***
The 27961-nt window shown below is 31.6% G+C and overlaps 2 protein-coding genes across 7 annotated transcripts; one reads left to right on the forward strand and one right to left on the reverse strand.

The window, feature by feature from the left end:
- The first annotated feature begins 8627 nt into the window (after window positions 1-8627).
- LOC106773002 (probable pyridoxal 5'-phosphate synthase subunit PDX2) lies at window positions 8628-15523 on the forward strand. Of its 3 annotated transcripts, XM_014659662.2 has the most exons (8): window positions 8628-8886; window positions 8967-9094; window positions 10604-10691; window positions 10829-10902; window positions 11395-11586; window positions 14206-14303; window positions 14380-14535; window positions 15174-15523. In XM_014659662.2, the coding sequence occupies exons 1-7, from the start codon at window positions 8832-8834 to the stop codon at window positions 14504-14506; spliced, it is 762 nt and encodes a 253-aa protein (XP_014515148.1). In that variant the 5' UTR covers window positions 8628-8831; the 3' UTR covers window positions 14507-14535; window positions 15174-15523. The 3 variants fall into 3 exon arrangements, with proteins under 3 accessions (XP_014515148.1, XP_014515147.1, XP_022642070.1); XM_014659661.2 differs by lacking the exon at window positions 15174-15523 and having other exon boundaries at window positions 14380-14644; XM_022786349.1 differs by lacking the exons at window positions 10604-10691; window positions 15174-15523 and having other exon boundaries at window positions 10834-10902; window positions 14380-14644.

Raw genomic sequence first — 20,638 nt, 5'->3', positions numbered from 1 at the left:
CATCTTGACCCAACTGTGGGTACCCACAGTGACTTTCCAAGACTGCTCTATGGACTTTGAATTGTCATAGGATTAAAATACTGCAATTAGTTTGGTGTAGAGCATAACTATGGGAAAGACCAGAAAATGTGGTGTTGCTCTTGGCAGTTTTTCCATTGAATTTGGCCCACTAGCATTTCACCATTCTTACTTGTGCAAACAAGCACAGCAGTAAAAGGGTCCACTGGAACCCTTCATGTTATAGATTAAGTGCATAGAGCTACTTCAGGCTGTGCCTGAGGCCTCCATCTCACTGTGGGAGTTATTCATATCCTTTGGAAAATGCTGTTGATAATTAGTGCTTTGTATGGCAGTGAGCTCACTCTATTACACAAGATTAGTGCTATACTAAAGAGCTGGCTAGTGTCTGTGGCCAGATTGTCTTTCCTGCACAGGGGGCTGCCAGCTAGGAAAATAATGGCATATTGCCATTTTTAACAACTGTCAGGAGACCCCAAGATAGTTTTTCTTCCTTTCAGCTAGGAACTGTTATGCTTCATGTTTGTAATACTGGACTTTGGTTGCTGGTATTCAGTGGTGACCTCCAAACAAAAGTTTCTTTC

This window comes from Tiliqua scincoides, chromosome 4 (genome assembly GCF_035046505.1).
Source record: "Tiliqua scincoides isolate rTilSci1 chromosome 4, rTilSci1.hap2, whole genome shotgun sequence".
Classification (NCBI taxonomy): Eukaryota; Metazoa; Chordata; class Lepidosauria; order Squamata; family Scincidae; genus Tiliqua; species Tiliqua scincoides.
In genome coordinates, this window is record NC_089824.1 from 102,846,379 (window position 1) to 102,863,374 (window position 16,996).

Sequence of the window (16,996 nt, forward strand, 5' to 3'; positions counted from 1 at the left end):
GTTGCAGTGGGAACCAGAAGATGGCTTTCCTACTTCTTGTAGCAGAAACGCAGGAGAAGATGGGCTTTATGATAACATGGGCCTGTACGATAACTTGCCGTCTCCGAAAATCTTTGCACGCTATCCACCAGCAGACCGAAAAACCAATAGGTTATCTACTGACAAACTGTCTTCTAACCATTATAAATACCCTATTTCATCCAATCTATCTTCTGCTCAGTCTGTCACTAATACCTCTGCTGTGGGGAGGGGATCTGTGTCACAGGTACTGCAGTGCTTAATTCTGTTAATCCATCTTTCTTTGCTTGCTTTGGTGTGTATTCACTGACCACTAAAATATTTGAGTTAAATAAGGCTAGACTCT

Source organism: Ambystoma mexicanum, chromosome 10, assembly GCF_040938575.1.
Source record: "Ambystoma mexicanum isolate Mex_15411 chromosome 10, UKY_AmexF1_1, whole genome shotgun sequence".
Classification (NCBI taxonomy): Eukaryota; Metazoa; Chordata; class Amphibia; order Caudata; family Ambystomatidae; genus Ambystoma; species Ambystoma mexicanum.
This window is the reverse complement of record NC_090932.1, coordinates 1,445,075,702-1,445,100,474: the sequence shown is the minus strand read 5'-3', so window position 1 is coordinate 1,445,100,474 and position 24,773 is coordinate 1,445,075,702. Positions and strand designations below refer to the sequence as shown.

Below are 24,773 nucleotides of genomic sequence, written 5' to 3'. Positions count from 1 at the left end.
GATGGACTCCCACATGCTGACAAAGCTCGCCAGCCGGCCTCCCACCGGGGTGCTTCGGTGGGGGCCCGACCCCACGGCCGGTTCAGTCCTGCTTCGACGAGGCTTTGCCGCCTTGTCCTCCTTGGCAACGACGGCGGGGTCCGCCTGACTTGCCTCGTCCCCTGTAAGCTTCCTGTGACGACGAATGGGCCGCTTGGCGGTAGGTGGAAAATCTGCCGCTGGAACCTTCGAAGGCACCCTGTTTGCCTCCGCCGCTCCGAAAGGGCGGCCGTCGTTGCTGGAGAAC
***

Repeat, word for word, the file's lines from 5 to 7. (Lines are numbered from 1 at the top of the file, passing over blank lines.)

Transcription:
Raw genomic sequence first — 20,638 nt, 5'->3', positions numbered from 1 at the left:
CATCTTGACCCAACTGTGGGTACCCACAGTGACTTTCCAAGACTGCTCTATGGACTTTGAATTGTCATAGGATTAAAATACTGCAATTAGTTTGGTGTAGAGCATAACTATGGGAAAGACCAGAAAATGTGGTGTTGCTCTTGGCAGTTTTTCCATTGAATTTGGCCCACTAGCATTTCACCATTCTTACTTGTGCAAACAAGCACAGCAGTAAAAGGGTCCACTGGAACCCTTCATGTTATAGATTAAGTGCATAGAGCTACTTCAGGCTGTGCCTGAGGCCTCCATCTCACTGTGGGAGTTATTCATATCCTTTGGAAAATGCTGTTGATAATTAGTGCTTTGTATGGCAGTGAGCTCACTCTATTACACAAGATTAGTGCTATACTAAAGAGCTGGCTAGTGTCTGTGGCCAGATTGTCTTTCCTGCACAGGGGGCTGCCAGCTAGGAAAATAATGGCATATTGCCATTTTTAACAACTGTCAGGAGACCCCAAGATAGTTTTTCTTCCTTTCAGCTAGGAACTGTTATGCTTCATGTTTGTAATACTGGACTTTGGTTGCTGGTATTCAGTGGTGACCTCCAAACAAAAGTTTCTTTC

This window comes from Tiliqua scincoides, chromosome 4 (genome assembly GCF_035046505.1).